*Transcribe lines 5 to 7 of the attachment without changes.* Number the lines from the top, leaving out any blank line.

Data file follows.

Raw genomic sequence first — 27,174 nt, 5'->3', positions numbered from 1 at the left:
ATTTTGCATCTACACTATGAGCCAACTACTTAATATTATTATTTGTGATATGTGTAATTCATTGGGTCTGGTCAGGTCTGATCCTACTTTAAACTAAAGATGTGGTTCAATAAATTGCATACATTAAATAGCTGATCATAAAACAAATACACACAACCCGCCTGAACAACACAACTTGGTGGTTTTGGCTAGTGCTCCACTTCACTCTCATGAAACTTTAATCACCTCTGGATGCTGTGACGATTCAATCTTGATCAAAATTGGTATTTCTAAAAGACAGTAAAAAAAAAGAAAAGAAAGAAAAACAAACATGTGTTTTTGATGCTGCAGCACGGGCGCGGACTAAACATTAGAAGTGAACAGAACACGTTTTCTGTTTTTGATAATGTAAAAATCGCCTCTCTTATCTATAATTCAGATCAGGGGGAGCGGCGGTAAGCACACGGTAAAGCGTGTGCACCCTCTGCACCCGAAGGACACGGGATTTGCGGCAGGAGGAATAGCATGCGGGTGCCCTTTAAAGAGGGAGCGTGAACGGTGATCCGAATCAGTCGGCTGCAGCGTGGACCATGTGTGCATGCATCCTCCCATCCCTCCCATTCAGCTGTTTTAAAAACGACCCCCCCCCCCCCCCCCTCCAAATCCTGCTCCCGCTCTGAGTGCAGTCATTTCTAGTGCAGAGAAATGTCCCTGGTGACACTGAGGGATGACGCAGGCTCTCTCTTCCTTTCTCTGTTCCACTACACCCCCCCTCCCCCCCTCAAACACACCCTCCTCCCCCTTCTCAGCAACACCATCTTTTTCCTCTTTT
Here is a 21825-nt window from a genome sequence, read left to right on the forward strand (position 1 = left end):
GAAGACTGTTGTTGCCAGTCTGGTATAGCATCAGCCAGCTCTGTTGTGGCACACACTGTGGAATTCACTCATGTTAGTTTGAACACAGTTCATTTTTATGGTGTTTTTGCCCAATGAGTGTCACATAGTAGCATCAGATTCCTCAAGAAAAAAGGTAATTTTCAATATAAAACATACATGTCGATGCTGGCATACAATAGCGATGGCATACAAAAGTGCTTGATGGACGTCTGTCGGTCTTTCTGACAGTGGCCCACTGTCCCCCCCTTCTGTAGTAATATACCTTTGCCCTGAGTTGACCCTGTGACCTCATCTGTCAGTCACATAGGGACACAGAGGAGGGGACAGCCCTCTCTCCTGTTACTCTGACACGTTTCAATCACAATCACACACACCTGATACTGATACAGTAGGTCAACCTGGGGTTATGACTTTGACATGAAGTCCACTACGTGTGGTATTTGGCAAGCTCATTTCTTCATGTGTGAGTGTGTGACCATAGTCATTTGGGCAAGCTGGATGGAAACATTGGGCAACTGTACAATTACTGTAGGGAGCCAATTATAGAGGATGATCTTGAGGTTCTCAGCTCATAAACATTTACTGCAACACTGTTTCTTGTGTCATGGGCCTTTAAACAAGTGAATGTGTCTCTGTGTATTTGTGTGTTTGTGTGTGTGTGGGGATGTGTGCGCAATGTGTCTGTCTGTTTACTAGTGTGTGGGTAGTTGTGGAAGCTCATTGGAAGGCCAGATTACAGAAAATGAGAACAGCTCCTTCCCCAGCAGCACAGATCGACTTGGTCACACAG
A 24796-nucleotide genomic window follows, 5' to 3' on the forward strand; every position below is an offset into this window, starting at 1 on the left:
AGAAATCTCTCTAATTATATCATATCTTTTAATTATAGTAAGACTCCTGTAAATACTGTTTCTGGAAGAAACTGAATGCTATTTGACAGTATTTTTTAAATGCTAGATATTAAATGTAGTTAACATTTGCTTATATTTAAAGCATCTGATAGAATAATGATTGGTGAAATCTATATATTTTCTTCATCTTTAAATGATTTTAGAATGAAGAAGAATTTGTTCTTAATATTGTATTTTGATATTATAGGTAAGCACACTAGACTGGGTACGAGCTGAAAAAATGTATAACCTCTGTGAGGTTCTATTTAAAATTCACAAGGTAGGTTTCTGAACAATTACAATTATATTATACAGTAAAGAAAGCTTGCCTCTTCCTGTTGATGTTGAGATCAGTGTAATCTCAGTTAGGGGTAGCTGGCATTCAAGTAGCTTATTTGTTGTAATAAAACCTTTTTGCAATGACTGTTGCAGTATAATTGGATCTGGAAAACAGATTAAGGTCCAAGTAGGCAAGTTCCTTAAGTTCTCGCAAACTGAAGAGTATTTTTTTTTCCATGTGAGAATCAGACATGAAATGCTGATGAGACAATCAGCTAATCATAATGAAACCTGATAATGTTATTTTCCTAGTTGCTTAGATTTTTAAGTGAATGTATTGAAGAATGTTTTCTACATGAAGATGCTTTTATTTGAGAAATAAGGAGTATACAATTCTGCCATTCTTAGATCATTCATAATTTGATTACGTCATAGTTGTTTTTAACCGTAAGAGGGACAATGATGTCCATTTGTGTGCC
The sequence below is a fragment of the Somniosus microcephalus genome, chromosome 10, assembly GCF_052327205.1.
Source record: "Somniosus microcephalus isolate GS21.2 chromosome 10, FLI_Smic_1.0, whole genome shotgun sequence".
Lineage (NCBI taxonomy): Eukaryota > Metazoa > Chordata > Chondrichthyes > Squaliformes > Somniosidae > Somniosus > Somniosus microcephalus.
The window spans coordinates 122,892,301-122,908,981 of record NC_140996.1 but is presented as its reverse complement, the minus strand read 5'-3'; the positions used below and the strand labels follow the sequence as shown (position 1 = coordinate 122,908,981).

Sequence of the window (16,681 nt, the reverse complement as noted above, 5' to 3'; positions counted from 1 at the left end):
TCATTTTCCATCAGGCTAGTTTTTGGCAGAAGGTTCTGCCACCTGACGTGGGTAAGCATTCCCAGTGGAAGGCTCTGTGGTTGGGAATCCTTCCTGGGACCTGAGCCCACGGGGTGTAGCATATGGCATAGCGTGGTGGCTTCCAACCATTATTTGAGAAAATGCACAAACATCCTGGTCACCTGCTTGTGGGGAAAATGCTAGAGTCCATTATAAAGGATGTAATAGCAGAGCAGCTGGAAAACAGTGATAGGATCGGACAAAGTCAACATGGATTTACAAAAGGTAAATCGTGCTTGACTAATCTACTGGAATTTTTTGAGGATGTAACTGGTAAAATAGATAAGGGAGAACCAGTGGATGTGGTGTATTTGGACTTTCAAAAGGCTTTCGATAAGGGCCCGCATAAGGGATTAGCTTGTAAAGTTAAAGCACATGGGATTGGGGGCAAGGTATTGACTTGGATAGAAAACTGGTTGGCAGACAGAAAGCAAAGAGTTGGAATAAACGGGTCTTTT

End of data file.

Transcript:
A 24796-nucleotide genomic window follows, 5' to 3' on the forward strand; every position below is an offset into this window, starting at 1 on the left:
AGAAATCTCTCTAATTATATCATATCTTTTAATTATAGTAAGACTCCTGTAAATACTGTTTCTGGAAGAAACTGAATGCTATTTGACAGTATTTTTTAAATGCTAGATATTAAATGTAGTTAACATTTGCTTATATTTAAAGCATCTGATAGAATAATGATTGGTGAAATCTATATATTTTCTTCATCTTTAAATGATTTTAGAATGAAGAAGAATTTGTTCTTAATATTGTATTTTGATATTATAGGTAAGCACACTAGACTGGGTACGAGCTGAAAAAATGTATAACCTCTGTGAGGTTCTATTTAAAATTCACAAGGTAGGTTTCTGAACAATTACAATTATATTATACAGTAAAGAAAGCTTGCCTCTTCCTGTTGATGTTGAGATCAGTGTAATCTCAGTTAGGGGTAGCTGGCATTCAAGTAGCTTATTTGTTGTAATAAAACCTTTTTGCAATGACTGTTGCAGTATAATTGGATCTGGAAAACAGATTAAGGTCCAAGTAGGCAAGTTCCTTAAGTTCTCGCAAACTGAAGAGTATTTTTTTTTCCATGTGAGAATCAGACATGAAATGCTGATGAGACAATCAGCTAATCATAATGAAACCTGATAATGTTATTTTCCTAGTTGCTTAGATTTTTAAGTGAATGTATTGAAGAATGTTTTCTACATGAAGATGCTTTTATTTGAGAAATAAGGAGTATACAATTCTGCCATTCTTAGATCATTCATAATTTGATTACGTCATAGTTGTTTTTAACCGTAAGAGGGACAATGATGTCCATTTGTGTGCC
The sequence below is a fragment of the Somniosus microcephalus genome, chromosome 10, assembly GCF_052327205.1.